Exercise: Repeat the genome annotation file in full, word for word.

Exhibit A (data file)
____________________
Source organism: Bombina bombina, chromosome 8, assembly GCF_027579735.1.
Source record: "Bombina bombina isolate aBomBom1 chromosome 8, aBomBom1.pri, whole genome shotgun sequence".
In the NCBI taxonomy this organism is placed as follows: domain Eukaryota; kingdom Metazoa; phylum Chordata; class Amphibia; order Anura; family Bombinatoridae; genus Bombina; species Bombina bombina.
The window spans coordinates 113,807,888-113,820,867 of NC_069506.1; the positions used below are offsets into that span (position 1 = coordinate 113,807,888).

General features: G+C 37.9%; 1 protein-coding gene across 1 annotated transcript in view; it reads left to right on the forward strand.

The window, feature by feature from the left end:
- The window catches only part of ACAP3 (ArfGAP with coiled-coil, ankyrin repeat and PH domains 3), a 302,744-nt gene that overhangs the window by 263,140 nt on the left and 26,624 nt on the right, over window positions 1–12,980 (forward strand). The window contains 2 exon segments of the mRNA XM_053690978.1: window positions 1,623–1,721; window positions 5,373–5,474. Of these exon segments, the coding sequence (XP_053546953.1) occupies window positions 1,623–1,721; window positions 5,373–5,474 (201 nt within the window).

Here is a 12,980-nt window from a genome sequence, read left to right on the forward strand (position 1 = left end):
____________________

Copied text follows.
Source organism: Bombina bombina, chromosome 8, assembly GCF_027579735.1.
Source record: "Bombina bombina isolate aBomBom1 chromosome 8, aBomBom1.pri, whole genome shotgun sequence".
In the NCBI taxonomy this organism is placed as follows: domain Eukaryota; kingdom Metazoa; phylum Chordata; class Amphibia; order Anura; family Bombinatoridae; genus Bombina; species Bombina bombina.
The window spans coordinates 113,807,888-113,820,867 of NC_069506.1; the positions used below are offsets into that span (position 1 = coordinate 113,807,888).

General features: G+C 37.9%; 1 protein-coding gene across 1 annotated transcript in view; it reads left to right on the forward strand.

The window, feature by feature from the left end:
- The window catches only part of ACAP3 (ArfGAP with coiled-coil, ankyrin repeat and PH domains 3), a 302,744-nt gene that overhangs the window by 263,140 nt on the left and 26,624 nt on the right, over window positions 1–12,980 (forward strand). The window contains 2 exon segments of the mRNA XM_053690978.1: window positions 1,623–1,721; window positions 5,373–5,474. Of these exon segments, the coding sequence (XP_053546953.1) occupies window positions 1,623–1,721; window positions 5,373–5,474 (201 nt within the window).

Here is a 12,980-nt window from a genome sequence, read left to right on the forward strand (position 1 = left end):